Dr Binula Wickramarachchi

Emergency Registrar

Peer review: Dr Laura Murphy

It’s 4:20am on a night shift, and you’ve finally caught up with the waiting patient list. Just as you’re thinking about where you could source some caffeine, you see a 26 year old male come up on the screen. The triage note reads: “2/7 epigastric pain, can’t sleep tonight”. You barely get a chance to chart the pink lady when a nurse places a venous gas result in front of you. You’re ecstatic, as you realise you might actually be able to use some of those equations you’ve been memorising for your fellowship exams.

What do you do with a metabolic alkalosis?

Is there appropriate respiratory compensation?

The calculation for this is:

Expected PCO2 = (0.7 x HCO3) + 20 = (0.7 x 39) + 20 = 47

The patient’s PCO2 is 37, therefore there is inadequate compensation or a concurrent respiratory alkalosis

The K+ is 2.1! Is this appropriate for the extent of alkalosis?

Correct the K+ for the extent of alkalosis:

Expected K+ for alkalosis = 5 – (1 for every 0.1 increase in pH x 0.5)

There has been a ~0.2 change in pH (7.62 – 7.40), therefore:

Expected K+ = 5 – (2 x 0.5) = 5 – 1 = 4

So the expected K+ level for this pH is 4.0. The above level of 2.1 means the patient is profoundly hypokalaemic.

Why is the chloride so low?

The most common causes for a low chloride that we would see in the ED are due to increased losses: vomiting, sweating or diuretic use. Chloride also tends to move in an opposite direction to HCO3, so the alkalosis itself will also be a contributing factor. Feeling pretty chuffed with yourself for remembering all the equations, you decide to actually go assess the patient.

What are the important differentials to consider?

Going back to basics, metabolic alkalosis can be considered in terms of loss of acid (gastrointestinal or renal) or gain of bicarbonate (exogenous or related hypokalaemia/hypochloraemia). Another approach is to measure the urinary chloride and classify the cause according to that (see references below), but I find the differential tree below a bit more straightforward to start with. Another important concept to keep in mind is that metabolic alkalosis requires both of: 1) an initiation factor, and 2) a maintenance factor that prevents the kidney from correcting the imbalance by excreting excess HCO3. There are a number of processes that can act as maintenance factors, some of which include potassium/chloride depletion, hypovolaemia and steroid use.   The patient tells you that he’s had sharp, constant epigastric pain for the last 2 days, with 3 to 4 vomits each day. His abdominal examination is benign, and bloods including LFT’s, renal function and lipase are unremarkable. On enquiring about whether he takes any medication, he tells you that a friend told him that bicarb soda mixed with water was great for reflux, so that’s all he’s been having for oral fluids through this time!

Putting it all together

The initiation factor in this case was the patient’s exogenous bicarbonate ingestion. Though small to moderate amounts of this would’ve been excreted by the kidney, the hypokalaemia and hypochloraemia caused by the patient’s vomiting would have acted as the maintenance factors that propagated the metabolic alkalosis. The relative respiratory alkalosis in this case was likely related to hyperventilation secondary to pain, as no other concurrent cause was apparent.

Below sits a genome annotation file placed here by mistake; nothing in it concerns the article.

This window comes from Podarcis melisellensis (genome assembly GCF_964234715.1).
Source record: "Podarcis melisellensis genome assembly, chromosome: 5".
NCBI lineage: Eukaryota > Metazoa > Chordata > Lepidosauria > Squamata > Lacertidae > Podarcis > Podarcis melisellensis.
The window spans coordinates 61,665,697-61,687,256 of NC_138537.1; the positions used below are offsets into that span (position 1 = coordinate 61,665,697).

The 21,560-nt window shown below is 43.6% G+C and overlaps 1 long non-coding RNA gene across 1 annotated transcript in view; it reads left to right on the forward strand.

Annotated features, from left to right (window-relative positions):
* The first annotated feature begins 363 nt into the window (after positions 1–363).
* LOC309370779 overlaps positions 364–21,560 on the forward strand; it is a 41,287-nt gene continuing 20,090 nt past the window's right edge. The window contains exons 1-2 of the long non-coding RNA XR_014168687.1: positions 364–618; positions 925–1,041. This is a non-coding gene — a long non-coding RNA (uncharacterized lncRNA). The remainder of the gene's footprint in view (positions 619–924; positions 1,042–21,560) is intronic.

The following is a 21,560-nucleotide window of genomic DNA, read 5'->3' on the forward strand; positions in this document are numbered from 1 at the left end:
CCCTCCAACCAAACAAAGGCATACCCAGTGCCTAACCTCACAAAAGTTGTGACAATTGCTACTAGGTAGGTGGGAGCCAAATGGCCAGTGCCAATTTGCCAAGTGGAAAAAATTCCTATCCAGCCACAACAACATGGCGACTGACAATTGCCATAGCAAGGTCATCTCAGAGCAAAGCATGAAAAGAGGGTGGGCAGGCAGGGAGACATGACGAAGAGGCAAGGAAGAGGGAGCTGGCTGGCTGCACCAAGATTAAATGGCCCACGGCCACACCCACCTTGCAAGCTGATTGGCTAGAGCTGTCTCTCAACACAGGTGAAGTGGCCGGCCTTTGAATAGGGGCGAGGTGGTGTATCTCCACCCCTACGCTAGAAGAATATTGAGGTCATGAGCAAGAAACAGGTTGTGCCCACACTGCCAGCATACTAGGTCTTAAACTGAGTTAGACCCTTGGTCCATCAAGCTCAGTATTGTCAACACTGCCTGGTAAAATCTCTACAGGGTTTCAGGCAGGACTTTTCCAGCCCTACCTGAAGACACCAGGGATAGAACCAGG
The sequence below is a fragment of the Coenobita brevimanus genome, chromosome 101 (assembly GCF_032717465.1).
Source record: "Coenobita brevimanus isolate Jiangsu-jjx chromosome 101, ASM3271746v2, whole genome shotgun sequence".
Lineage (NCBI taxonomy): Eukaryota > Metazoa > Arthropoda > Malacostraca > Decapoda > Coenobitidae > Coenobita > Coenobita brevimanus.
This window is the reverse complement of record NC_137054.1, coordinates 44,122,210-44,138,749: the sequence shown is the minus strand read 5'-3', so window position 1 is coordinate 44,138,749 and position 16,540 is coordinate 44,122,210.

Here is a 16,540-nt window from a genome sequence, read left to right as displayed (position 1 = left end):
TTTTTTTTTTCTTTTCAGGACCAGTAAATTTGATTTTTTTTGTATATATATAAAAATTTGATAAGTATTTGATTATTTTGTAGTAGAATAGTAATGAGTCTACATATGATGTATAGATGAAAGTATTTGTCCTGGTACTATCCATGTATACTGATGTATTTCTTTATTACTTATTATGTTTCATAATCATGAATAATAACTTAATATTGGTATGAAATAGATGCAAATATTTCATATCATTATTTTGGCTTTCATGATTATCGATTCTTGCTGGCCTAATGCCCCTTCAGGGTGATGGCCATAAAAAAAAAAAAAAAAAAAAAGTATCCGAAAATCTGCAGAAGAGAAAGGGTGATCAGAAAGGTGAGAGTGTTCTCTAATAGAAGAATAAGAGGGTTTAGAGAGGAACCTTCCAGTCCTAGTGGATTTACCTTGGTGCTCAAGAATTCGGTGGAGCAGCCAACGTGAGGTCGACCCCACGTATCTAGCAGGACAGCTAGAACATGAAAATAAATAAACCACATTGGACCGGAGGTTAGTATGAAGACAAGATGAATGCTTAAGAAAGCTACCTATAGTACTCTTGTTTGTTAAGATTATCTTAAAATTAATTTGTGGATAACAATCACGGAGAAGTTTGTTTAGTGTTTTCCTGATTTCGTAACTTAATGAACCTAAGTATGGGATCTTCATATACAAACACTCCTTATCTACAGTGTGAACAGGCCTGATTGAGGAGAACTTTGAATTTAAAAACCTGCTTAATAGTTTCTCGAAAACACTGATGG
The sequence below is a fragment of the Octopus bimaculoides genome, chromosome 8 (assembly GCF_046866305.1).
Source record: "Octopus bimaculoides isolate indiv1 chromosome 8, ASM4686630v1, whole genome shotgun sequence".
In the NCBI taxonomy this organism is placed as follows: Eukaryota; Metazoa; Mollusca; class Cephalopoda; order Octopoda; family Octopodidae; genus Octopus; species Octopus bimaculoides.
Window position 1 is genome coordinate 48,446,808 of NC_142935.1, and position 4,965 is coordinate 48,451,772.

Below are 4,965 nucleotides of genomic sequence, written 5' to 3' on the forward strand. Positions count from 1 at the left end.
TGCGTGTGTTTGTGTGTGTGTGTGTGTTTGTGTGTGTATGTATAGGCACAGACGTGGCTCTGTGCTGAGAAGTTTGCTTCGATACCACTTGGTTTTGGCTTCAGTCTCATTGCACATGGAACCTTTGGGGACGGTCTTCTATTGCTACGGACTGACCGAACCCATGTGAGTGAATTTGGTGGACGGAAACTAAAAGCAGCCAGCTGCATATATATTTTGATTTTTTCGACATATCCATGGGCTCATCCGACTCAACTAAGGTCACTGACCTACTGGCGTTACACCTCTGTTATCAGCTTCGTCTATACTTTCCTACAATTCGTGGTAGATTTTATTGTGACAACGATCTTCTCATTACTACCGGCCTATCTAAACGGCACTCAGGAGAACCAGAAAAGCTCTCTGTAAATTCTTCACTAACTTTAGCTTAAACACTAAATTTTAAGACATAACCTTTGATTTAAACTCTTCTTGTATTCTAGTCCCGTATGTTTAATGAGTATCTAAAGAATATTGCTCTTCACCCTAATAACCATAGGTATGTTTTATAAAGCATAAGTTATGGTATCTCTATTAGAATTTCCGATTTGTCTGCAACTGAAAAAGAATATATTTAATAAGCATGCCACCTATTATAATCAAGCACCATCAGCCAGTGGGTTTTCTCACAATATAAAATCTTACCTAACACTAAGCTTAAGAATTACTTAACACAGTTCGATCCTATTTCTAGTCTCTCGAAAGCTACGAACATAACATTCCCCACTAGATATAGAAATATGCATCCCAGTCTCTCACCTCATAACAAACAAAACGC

Are there any consequences of having metabolic alkalosis?

HCO3 levels below 40 are usually asymptomatic. Levels above 50 can however cause a number of serious complications including severe hypoventilation, decreased cardiac contractility and output, arrhythmias and seizures.


Management, in this case, was to replace potassium and chloride (ideally using IV potassium chloride) and fluid resuscitate using 0.9% NaCl. As the patient had normal renal function, the correction of serum potassium and chloride will allow restoration of the renal excretion of HCO3, consequently resolving the metabolic alkalosis. In more severe or refractory cases, IV acetazolamide may also be used to increase urinary excretion of bicarbonate.

Patient Outcome

The patient was treated with normal saline, with all electrolytes replaced, and their metabolic alkalosis resolved within 24 hours. An abdominal ultrasound was performed which was also unremarkable, and the patient was discharged on a course of pantoprazole and advised to use bicarbonate sparingly in the future!



  1. Galla, J. H. (2000). Metabolic alkalosis. Journal of the American Society of Nephrology11(2), 369-375. Access via DOI: https://doi.org/10.1681/ASN.V112369
  2. Emmett, M. (2020). Metabolic alkalosis: A brief pathophysiologic review. Clinical Journal of the American Society of Nephrology15(12), 1848-1856. Access via DOI: https://doi.org/10.2215/CJN.16041219
  3. EMCRIT: Metabolic Alkalosis – https://emcrit.org/ibcc/metabolic-alkalosis/
  4. Deranged Physiology – Causes of metabolic alkalosis – https://derangedphysiology.com/required-reading/acid-base-disorders/Chapter%20241/causes-metabolic-alkalosis
Binula Wickramarachchi

Binula Wickramarachchi

Emergency Registrar | Education Fellow

Binula is an Emergency Advanced Trainee and Education Fellow at the Alfred Hospital. He grew up among the verdant hills of Auckland, New Zealand, obtaining his medical degree and Postgraduate Diploma in Clinical Education at the University of Auckland. He also has a passion for point of care ultrasound, particularly echo and lung ultrasound.

At home, Binula is a devoted parent to his two feline daughters, and is the household co-lead for the acclimatisation to a new human child.